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Tuesday's quarterfinal matches weren't close, but the winners delivered their fair share of brilliance. (AP)

Tuesday’s lineup at the Australian Open was promising: Serena Williams vs. Maria Sharapova, Roger Federer vs. Tomas Berdych, Novak Djokovic vs. Kei Nishikori, and Agnieszka Radwanska vs. Carla Suarez Navarro as the undercard. 

If you were looking for competitive matches, though, the session failed to deliver. Each match ended in straight sets, and only one of those sets went to a tiebreaker. 

But if you came for brilliance, the winners delivered more than their share, and in the process showed the varieties of individual excellence that tennis can contain on any given day. Here’s a look at four strokes of genius from Radwanska, Williams, Federer, and Djokovic.

*****

Long-Distance Operator

After a near-loss experience in the fourth round against Anna-Lena Friedsam, who cramped after leading 5-2 in the third set, Radwanska said she was looser and more relaxed for her quarterfinal—she was playing, you might say, on borrowed time. It showed: She cruised, in her cannily instinctive way, to a 6-1, 3-1 lead. That’s where Suarez Navarro chose to make her stand, and brought the score back to 3-3. And that’s where the two played the best point of the match, a long and winding rally that sent both women up and back and corner to corner. Somewhere near the end of it, Radwanska hit the most memorable shot of the match for me: Running hard along the baseline, toward her backhand side, she flipped up what for most people would have been a desperation lob. Aga, of course, has too much self-control to ever seem desperate. She sent the ball up toward the hole in Rod Laver Arena’s roof, and over Suarez Navarro's head. It eventually touched down in the opposite corner of the court, a couple of feet inside both the sideline and the baseline. This was as far and high as you can hit a ball on a court, but Radwanska made it look as if she had placed it exactly where she wanted it to go, down to the millimeter, the way the rest of us might place a drop shot if we had all the time in the world to hit it.

Winning a Battle, Losing the War

Williams and Sharapova were tied at 3-3 in the first set. Serena had started out overhitting, and she fell behind 0-2. By the sixth game, though, she was well on her way to finding her range. At 30-15, she hit a hard serve to Sharapova’s backhand, but it came back even harder for a clean return winner. Sharapova let out a louder-than-normal “Come on!” as Serena tried and failed to catch up to her shot. Maria must have known that the Williams train was gathering steam, and that she had to keep it from leaving her behind at the station. Unfortunately for her, hitting a winner past Serena is not the best way to beat her in the long run; usually, you pay a price. As soon as Serena straightened back up, I thought, “She's going to hit an ace.” A few seconds later, she reached back and slammed down one of her hardest serves of the day, a 122-m.p.h screamer up the T. All Sharapova could do was challenge the in call; Hawk-Eye confirmed that Serena hadn’t just put the ball on the center service line, she had put it on an outside centimeter of that line. If that’s what you get for hitting a winner against Serena, what else can you do? Sharapova has spent 12 years looking for the answer.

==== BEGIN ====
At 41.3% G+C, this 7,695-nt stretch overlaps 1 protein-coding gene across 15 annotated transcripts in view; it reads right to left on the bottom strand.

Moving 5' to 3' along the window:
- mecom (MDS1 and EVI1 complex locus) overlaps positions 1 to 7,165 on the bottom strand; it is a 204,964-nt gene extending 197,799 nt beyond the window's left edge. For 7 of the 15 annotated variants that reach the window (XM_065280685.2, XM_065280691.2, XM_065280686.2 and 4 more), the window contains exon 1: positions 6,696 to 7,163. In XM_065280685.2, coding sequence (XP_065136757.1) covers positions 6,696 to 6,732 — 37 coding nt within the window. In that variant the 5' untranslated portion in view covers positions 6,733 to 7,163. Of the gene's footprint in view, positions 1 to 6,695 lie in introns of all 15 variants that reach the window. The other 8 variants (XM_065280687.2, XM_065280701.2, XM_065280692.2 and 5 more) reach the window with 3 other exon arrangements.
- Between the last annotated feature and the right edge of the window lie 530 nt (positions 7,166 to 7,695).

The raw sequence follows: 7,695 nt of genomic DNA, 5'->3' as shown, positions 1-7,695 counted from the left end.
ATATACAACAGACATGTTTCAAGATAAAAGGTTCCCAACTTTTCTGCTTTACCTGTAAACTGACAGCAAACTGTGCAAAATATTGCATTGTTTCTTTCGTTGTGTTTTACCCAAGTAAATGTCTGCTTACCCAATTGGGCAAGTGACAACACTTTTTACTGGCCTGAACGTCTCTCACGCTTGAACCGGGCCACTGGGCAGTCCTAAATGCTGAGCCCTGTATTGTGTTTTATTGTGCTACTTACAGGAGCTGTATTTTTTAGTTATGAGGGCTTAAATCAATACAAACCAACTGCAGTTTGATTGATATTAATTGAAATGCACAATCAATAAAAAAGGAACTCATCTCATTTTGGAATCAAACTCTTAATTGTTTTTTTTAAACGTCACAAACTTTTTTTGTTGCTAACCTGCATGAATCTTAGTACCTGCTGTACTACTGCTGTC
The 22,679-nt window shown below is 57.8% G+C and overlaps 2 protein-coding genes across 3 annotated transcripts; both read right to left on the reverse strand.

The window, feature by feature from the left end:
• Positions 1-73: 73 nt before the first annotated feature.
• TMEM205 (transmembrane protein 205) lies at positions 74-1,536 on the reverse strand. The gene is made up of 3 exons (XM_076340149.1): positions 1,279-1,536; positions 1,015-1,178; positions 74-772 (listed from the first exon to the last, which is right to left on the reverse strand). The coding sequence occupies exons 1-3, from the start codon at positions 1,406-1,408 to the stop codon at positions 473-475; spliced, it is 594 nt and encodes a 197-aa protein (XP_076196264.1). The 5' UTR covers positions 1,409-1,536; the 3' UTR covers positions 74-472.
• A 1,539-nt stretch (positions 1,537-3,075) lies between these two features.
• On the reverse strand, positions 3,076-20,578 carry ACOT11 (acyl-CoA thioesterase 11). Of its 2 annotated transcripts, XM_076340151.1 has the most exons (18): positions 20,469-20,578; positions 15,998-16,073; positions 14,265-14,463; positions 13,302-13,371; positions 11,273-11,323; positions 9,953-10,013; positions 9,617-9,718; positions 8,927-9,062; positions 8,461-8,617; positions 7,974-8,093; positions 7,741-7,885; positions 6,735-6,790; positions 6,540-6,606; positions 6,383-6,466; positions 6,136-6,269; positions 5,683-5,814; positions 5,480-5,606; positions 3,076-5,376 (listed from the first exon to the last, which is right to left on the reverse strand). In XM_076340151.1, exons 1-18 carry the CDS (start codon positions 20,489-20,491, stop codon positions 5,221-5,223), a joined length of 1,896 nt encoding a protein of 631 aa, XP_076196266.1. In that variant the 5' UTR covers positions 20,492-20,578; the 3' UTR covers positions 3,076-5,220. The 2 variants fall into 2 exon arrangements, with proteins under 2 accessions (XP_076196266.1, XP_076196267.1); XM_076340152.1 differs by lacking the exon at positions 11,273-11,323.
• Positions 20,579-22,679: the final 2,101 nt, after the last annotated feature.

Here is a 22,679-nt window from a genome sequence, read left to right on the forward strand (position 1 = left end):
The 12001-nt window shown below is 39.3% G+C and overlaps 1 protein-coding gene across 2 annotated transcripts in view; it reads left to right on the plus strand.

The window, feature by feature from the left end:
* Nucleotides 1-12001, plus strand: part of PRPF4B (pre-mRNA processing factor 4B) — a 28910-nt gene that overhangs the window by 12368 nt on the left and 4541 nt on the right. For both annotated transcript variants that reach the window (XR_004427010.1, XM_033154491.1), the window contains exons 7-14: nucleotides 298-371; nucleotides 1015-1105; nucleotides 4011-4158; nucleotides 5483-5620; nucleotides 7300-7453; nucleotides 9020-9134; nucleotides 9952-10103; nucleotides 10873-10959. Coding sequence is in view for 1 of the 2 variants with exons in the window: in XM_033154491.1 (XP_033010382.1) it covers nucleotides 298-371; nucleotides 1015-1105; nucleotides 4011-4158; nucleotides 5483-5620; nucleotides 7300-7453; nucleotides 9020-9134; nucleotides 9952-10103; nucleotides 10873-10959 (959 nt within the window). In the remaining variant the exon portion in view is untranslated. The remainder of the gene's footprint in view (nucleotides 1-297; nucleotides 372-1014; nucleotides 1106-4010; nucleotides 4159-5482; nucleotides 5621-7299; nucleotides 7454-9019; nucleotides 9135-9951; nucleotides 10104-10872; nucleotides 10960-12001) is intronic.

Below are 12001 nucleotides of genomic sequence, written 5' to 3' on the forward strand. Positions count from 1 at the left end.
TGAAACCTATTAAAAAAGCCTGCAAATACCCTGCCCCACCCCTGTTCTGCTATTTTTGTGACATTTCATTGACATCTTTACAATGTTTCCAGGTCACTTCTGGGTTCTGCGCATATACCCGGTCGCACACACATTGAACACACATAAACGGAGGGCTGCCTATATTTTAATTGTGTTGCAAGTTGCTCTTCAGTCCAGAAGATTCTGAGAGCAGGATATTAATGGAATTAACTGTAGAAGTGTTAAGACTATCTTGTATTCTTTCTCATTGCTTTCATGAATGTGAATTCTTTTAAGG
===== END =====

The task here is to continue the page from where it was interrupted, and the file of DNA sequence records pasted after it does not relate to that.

The Maestro Plays it Safe, Until He Doesn’t

Federer was up a set and 2-1 against Berdych, but he was down 15-30 on his serve. On the next point, he began to rally with Berdych, but rather than open up the court right way, as is his wont, Federer kept the ball safely within the lines; an error meant that the score would be 15-40, and Berdych would have hope again. Unlike everyone else who plays it safe, though, Federer was still able to control the point. He curled a soft forehand at a sharp angle crosscourt to Berdych’s forehand. Then he sent another forehand, very conservatively, down the line to Berdych’s backhand. After that, he sliced an off-pace, side-spinning backhand to Berdych’s forehand. At that stage, Berdych tried to open things up with a crosscourt forehand. But he didn’t open them up quite enough. Federer, sensing an opportunity, streaked forward and cracked a crosscourt forehand winner. Had Federer the thinker set the whole thing up from the start of the rally? Or did Federer the shotmaker grow tired of playing it safe and decide to take his chance when he saw it? Can both things be true? 

The Best Offense is a Good Defense

Djokovic and Nishikori were on serve in the first set. Djokovic, as he so often does, had bounced back from a pancake-flat performance against Gilles Simon in his last match by coming out with an upbeat, aggressive edge in this one. Still, Nishikori seemed ready for the challenge. Up 40-0 on his serve, he hit a good crosscourt backhand that looked for a second to have won him the point. Except that it didn’t. Djokovic quickly closed the distance by skidding across the baseline and, with his back turned away from the net, blocking a backhand deep and crosscourt. Nishikori, forced to win the point again, tried a risky down-the-line backhand. The ball ended up in the net, and the wind went out of his sails. Nishikori slumped his shoulders: How did I lose that point? He went on to lose the next four, and was broken. As the match progressed, Djokovic's willingness and ability to play offense and defense—to do everything he could—was a big part of what separated him from his opponent. Nishikori can run and hit with Djokovic, but, as ESPN’s Brad Gilbert pointed out, he loves to attack much more than he loves to defend. Djokovic is happy to do both, and while running an extra inch and playing an extra shot may not mean much in the moment, it adds up. Djokovic wins because he goes the extra inch, and the extra mile.

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